Exercise produces happy feelings
Exercise produces happy feelings

He may not know it, but physicist Dr Klein has proven the powerful truth of a Scripture verse written over 2,000 years ago.   He is so struck by it that he’s written a book, ‘The Science of Happiness: How Our Brains Make Us Happy-and What We Can Do to Get Happier.’[i]

He doesn’t quote the Scripture verse, and he may not even know about it.  But the thrust of his book is that dwelling on negative feelings is harmful, whereas focusing on the little things that cheer us up each day does us good.  And to help us focus we should keep a diary.  He writes, ‘Even in states of severe depression there are moments of happiness, but the person suffering it doesn’t believe they have these moments in their lives,’ he said.  Writing ‘happy’ events down is evidence that they do.

More and more research is showing how negative emotions affect not just the health of our brains but our bodies.  Depression can reduce blood flow to the brain and is bad for its health.  Recent books by eminent neurologists describe patients referred to them with extreme physical symptoms, even blindness and paralysis, whose causes turned out to be psychological.  And in a big study, of 70,000 older people over 10 years, Public Health found that out of the 10,000 people who died in that period, most of those who died with dementia had higher levels of stress and depression.  On the other hand, studies are finding how good emotions can benefit the brain.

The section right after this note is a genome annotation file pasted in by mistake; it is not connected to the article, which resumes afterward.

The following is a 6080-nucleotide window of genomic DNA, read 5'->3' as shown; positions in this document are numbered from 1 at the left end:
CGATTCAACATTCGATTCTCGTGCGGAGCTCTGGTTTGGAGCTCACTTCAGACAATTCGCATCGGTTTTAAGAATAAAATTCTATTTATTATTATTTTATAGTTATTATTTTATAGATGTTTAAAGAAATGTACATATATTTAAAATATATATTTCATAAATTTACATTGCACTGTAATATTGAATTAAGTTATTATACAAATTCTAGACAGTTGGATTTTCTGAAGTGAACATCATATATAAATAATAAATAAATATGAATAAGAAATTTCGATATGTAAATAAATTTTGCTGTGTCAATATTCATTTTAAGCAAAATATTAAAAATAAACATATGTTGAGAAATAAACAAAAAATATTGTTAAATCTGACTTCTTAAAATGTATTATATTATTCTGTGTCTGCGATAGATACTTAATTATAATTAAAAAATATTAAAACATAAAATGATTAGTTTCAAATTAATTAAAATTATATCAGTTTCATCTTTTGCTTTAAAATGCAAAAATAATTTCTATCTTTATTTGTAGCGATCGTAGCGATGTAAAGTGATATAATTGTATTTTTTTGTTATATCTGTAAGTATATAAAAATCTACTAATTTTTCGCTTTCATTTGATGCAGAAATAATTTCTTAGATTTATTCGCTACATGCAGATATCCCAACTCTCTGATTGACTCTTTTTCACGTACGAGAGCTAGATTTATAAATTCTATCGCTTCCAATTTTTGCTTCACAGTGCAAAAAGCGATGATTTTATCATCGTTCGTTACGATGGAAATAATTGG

Some tips are –

  • Compassionate Thinking.  Put aside ten minutes a day to deliberately think kind thoughts about yourself and other people.  No negative thoughts allowed!  Researchers found beneficial changes in the brains in a group of computer company employees after taking part in a study.
  • Write down in your diary, at the end of each day, five things you noticed during the day that you are grateful for.  Then when things look black, you can read about the ‘happy events’.
  • Doing things for others produces good feelings. A retired builder spends hours every day putting together puzzles donated to charity shops to make sure they are complete.  Charity shops are often looking for volunteers, and we have heard how one worker made friends and found herself sharing her faith.
  • Find things that make you laugh. Laughter triggers the release of endorphins, the body’s natural feel-good chemicals. Endorphins promote an overall sense of well-being and can even temporarily relieve pain.

Focusing your mind on good things is Scriptural.  Philippians 3:8 tells us to ‘focus your thoughts on what is true, noble, righteous, pure, lovable or admirable, on some virtue or on something praiseworthy,’ (CJB).

  • [i] Da Capo Press, 2015, ISBN-13:978-1569243282


Louise Morse

Louise Morse MA (CBT) is media and external relations manager for the Pilgrims’ Friend Society. She is a writer and speaker, and author of books on issues of old age, including dementia, published by Lion Monarch and SPCK. She is a cognitive behavioural therapist, and her Masters’ dissertation examined the effects of caring for a loved one with dementia on close relatives.

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